Domain-specific learning and memory processes
Other work suggesting that the brain has multiple information-processing systems comes indirectly, from research on memory and learning.
It was once believed that learning processes such as classical and operant conditioning were “domain general” – that is, the same rules applied to conditioning of all sorts. That would seem to be a parsimonious way for a big single-system brain to process information. But a classic study by John Garcia and Robert Koelling suggested that learning to avoid potentially poisonous foods does not follow the same rules as other kinds of learning. If you ring a bell before feeding your pet dog Ivan, he will learn to salivate at the sound of the bell, but only if the bell is rung immediately before the food is delivered, and only if your pair the food and bell several times. That is classical conditioning in its classic form. But if an animal gets sick after eating a novel food, he will learn to avoid the food taste even if he ate the food several hours before, and it will only take a single trial, violating more than one of the general principles of classical conditioning.
In a paper published in Psychological Review, David Sherry and Daniel Schacter noted that certain kinds of learning could not easily be handled by the same brain mechanisms, because they require mutually exclusive kinds of processing. Birds learn songs early in life, with no practice, do not use that information till months later, and the learning is irreversible. But they remember where they stored seeds at any time throughout their lives, and they also remember which food stores they have eaten and which they have not. Both of these types of learning are incompatible with the rules for learning to avoid poisonous substances, and with the standard rules of classical conditioning.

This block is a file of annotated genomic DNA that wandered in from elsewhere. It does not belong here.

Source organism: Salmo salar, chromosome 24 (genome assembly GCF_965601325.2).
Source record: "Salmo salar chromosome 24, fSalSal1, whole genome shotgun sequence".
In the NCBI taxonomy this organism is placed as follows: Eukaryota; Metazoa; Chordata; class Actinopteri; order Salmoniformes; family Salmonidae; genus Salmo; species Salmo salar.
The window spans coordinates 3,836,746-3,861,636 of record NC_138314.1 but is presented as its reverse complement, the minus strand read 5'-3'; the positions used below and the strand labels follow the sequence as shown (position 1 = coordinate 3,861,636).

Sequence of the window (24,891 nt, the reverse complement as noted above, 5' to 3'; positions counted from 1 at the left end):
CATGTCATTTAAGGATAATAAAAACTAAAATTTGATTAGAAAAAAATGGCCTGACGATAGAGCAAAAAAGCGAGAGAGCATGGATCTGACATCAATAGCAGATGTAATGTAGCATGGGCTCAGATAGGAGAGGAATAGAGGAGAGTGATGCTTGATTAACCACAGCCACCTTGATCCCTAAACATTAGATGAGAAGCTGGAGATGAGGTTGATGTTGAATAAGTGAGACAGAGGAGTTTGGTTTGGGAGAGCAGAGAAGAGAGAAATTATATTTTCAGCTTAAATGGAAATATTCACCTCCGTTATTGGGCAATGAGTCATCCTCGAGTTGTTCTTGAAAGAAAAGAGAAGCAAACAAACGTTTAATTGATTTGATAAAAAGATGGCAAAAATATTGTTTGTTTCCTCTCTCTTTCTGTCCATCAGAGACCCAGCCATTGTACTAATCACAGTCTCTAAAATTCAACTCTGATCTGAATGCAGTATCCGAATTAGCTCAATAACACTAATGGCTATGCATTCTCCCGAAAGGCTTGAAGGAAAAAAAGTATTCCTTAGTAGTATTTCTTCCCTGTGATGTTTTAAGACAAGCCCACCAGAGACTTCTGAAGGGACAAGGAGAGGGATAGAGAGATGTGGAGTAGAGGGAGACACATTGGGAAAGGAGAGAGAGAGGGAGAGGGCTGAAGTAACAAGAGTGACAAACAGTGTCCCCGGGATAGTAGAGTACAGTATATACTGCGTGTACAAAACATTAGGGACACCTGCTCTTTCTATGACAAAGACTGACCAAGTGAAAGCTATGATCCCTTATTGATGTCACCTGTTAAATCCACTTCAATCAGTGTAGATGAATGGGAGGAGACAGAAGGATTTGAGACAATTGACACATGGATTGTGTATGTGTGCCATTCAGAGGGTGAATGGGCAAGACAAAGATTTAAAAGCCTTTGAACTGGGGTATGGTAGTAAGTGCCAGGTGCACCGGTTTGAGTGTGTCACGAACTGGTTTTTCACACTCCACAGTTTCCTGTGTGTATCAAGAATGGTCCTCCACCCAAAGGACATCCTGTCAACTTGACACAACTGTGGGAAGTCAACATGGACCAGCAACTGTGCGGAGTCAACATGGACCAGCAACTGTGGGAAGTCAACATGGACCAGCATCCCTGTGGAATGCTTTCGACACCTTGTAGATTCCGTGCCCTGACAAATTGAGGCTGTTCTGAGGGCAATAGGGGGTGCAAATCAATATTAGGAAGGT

Furthermore, the rules that apply to specific types of learning change in different ways for different species, depending on the category of information, and the kinds of information they must typically learn in their natural environments. In a classic paper in Science, Hardy Wilcoxon, William Dragoin and Paul Kral found that rats preferentially condition nausea to the distinctive smell or taste of foods that made them nauseous, whereas bobwhite quail preferentially condition nausea to what the food looks like. In their natural environments, rats find their food in the dark (they do not see that well, but have a highly developed sense of taste and smell), whereas quail find their food in broad daylight (and use their highly developed visual sense to locate foods, such as seeds, that do not give off much in the way of odor).